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Construction Law Authority / Contracts  / Watch out for Construction Scams in 2013

Watch out for Construction Scams in 2013

As the construction industry hopefully improves in 2013, one must always be mindful of construction scams. These scams can take many forms, including but not limited to the following:

The free test and need for a new system – An individual visited homeowners in Virginia and offered to test their water. Perhaps not surprisingly, the homeowners were then told they needed new water filtration systems. Yet, after paying for the systems the homeowners were unable to contact this individual. His so-called office address turned out to be a chiropractor’s office. Charges for construction fraud were brought against this individual in Virginia.

Advance payments for work not done  – A general contractor in Texas continually got advance payments from its clients while doing minimal work in relation to the monies paid. In appealing criminal convictions determined in the trial court, the general contractor argued that it only quit the jobs after there were payment disputes. The appellate court disagreed. The evidence showed that the contractor did more than simply fail to perform the contracts and refund the money. The contractor engaged in a series of transactions with the same pattern—promising to complete the construction projects in a short time frame, demanding advance payments on a tight weekly schedule regardless of job progress, beginning a minimal amount of work and then stopping and walking off the job, leaving it unfinished after a “payment dispute” arose, while giving no refund of payments made. Although available beforehand, once the contractor got the money, he was unresponsive. The Texas appellate court affirmed the contractor’s criminal convictions for misapplication of fiduciary property and theft by deception.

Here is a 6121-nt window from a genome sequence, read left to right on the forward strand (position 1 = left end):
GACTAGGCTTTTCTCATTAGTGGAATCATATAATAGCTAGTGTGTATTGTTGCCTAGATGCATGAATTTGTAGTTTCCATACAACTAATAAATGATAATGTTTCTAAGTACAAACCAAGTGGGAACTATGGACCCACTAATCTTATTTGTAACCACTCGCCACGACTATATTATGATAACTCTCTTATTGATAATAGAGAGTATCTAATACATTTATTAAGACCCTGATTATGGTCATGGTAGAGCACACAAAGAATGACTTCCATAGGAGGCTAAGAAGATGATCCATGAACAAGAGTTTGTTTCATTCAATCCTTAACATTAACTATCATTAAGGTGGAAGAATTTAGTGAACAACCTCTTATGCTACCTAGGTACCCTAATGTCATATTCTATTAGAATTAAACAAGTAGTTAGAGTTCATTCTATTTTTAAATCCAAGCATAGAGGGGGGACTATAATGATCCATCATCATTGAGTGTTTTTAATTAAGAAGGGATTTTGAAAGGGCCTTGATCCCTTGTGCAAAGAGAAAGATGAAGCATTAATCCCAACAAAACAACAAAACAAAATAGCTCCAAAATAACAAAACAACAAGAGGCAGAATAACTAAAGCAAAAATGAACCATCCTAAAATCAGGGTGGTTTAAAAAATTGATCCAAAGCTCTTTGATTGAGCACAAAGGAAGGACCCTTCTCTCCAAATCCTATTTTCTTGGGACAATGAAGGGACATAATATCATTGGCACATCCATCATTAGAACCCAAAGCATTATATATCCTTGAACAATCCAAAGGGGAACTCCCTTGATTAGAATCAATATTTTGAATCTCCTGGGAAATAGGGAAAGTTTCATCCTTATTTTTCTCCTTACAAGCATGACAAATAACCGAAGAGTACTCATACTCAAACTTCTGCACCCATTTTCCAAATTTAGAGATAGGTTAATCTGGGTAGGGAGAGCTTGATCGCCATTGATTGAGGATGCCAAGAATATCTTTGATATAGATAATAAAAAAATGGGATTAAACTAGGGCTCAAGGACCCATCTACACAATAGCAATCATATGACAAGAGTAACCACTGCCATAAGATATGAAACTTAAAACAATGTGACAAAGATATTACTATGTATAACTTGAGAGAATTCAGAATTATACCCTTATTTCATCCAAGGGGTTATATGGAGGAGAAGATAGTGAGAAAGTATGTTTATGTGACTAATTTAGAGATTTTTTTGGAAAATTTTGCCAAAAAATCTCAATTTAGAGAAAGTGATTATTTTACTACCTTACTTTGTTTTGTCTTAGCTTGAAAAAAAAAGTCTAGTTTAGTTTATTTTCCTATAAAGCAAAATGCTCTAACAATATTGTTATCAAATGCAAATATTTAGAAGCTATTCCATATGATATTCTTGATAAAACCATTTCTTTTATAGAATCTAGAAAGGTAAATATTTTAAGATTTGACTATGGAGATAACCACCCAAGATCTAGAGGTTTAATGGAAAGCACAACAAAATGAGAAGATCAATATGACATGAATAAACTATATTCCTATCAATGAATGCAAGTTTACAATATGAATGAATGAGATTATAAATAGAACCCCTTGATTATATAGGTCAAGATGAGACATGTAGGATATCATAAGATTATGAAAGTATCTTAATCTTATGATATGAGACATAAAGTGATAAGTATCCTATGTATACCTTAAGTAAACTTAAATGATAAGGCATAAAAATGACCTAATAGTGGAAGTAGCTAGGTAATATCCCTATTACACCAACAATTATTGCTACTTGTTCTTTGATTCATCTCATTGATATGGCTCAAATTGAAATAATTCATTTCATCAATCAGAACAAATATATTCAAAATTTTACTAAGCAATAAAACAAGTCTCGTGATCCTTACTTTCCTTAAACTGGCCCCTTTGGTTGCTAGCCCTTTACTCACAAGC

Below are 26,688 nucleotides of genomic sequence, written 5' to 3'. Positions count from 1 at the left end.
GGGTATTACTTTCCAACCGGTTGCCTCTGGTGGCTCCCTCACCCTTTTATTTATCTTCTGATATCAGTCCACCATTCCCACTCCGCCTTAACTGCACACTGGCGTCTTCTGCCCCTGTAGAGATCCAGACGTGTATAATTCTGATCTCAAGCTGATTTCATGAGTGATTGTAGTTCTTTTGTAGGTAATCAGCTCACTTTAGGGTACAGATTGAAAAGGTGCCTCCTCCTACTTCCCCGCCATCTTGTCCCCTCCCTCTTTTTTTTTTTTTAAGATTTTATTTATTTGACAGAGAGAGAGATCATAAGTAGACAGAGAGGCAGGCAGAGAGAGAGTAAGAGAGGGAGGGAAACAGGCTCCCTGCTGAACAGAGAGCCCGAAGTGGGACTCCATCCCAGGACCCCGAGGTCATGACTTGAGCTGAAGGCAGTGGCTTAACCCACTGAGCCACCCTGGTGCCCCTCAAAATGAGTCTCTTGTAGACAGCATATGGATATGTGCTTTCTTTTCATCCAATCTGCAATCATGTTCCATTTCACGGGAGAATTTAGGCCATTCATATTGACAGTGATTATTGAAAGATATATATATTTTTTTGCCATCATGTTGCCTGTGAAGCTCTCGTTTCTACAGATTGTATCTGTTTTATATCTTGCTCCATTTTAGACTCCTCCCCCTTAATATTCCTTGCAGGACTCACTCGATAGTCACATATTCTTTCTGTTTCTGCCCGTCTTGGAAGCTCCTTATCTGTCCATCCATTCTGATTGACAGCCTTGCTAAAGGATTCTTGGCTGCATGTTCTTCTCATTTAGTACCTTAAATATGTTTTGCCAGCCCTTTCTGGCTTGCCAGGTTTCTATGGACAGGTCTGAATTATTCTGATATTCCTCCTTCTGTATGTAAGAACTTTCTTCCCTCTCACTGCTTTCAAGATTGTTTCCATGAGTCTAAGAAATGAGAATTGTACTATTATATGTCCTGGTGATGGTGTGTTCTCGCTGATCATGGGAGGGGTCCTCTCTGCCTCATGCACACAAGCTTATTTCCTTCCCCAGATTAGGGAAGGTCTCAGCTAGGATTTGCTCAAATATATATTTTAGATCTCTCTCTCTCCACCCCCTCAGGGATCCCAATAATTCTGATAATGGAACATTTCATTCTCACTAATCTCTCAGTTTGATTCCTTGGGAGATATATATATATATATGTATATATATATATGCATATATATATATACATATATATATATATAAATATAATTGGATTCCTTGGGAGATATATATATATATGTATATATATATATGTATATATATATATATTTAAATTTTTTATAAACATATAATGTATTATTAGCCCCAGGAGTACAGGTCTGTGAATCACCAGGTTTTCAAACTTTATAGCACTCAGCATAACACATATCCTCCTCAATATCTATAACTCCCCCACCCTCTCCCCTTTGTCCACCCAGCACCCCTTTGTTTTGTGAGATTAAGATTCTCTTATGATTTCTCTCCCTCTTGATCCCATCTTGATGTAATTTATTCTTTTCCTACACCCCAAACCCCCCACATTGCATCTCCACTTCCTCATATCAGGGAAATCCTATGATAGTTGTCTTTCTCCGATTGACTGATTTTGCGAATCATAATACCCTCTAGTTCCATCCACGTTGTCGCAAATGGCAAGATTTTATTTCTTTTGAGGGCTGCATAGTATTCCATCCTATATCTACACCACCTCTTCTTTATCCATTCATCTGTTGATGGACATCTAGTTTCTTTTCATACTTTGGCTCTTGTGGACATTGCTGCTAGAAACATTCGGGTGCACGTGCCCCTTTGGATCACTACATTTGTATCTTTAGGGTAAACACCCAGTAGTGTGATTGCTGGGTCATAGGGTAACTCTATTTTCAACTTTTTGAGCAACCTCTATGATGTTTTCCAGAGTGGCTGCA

The low ball bid followed by a contract with excessive change orders – Various commentators have written about the practices of some [certainly not all] contractors low ball bidding a job to get awarded the contract; to only then be followed by excessive change orders in an attempt to make up or increase the contractor’s profit margin. On government projects, at least one state, Illinois, has enacted a Public Works Change Order Act in an effort to minimize the impact of potentially excessive change orders. This Act provides that on government projects, units of local government and school districts are to re-bid change orders when such change orders increase the overall cost of a project by 50% or more of the original contract price.

Proactively addressing potential construction scams  – Although there are no guarantees, there are ways to minimize the chances of being exposed to a construction scam. Some examples of items to consider include verifying a contractor’s license and credentials, checking the contractor’s references, being wary of the high-pressure contractor that claims there is an extreme urgency in getting the work done, obtaining more than one bid for the work, determining if the bids are actually responsive to the work that needs to be done, avoiding cash payments, eliminating up-front payment for the entirety of the work and instead having a payment schedule that corresponds to the work done, having a qualified individual oversee the work, and having a written contract that protects your interests. Remember that “an ounce of prevention is worth a pound of cure.”

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